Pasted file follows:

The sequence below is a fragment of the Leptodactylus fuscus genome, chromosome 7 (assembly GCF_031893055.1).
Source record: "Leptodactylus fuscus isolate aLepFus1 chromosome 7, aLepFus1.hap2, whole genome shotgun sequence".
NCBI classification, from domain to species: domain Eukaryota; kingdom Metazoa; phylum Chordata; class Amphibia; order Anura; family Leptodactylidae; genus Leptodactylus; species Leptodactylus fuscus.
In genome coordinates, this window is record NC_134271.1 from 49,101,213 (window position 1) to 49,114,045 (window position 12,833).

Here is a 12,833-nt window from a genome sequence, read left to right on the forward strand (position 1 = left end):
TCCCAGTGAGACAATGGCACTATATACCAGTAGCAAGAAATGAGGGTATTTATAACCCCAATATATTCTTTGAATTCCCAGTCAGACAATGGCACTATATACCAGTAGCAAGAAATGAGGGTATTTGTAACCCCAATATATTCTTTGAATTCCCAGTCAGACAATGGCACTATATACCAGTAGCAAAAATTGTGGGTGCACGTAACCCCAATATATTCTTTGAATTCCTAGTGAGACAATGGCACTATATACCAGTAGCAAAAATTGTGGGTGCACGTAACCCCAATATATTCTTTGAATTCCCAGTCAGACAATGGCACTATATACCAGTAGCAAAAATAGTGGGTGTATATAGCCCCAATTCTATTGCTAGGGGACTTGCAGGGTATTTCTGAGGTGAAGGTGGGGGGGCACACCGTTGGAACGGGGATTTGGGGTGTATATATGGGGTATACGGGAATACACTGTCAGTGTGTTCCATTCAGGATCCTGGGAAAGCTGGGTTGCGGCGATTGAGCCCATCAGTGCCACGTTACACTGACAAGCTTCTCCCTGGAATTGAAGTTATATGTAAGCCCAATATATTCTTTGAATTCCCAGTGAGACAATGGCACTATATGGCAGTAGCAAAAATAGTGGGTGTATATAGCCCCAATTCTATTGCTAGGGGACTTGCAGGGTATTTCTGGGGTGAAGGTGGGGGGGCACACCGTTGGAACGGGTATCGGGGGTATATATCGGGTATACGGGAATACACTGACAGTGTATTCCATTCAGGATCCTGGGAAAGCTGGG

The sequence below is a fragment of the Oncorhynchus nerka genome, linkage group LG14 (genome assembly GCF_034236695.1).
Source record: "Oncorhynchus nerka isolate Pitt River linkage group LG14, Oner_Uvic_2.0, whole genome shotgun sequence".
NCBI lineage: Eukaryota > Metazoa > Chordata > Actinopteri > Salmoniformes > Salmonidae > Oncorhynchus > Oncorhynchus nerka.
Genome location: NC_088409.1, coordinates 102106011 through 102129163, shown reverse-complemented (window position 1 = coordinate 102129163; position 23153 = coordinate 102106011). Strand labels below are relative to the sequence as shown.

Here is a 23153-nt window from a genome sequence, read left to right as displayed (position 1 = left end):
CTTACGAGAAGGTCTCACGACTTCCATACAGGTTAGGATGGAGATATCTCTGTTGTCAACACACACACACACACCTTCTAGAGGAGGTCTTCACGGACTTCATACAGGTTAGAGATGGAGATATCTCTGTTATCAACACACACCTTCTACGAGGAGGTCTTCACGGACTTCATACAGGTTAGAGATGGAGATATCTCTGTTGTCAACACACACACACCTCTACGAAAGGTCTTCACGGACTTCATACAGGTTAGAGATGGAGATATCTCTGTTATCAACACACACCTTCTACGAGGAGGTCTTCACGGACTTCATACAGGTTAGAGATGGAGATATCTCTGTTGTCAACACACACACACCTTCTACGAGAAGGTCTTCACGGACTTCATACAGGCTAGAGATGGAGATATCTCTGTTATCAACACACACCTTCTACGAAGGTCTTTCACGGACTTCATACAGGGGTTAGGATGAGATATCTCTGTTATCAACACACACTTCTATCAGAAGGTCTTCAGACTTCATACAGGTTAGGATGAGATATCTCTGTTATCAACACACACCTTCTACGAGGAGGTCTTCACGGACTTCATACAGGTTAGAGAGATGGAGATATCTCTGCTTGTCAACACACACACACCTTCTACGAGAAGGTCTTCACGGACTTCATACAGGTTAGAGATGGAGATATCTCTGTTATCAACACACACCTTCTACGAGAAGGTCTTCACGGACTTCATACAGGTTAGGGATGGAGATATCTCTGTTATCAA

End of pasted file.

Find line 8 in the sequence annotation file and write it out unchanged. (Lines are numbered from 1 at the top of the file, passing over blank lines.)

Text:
Source record: "Oncorhynchus nerka isolate Pitt River linkage group LG14, Oner_Uvic_2.0, whole genome shotgun sequence".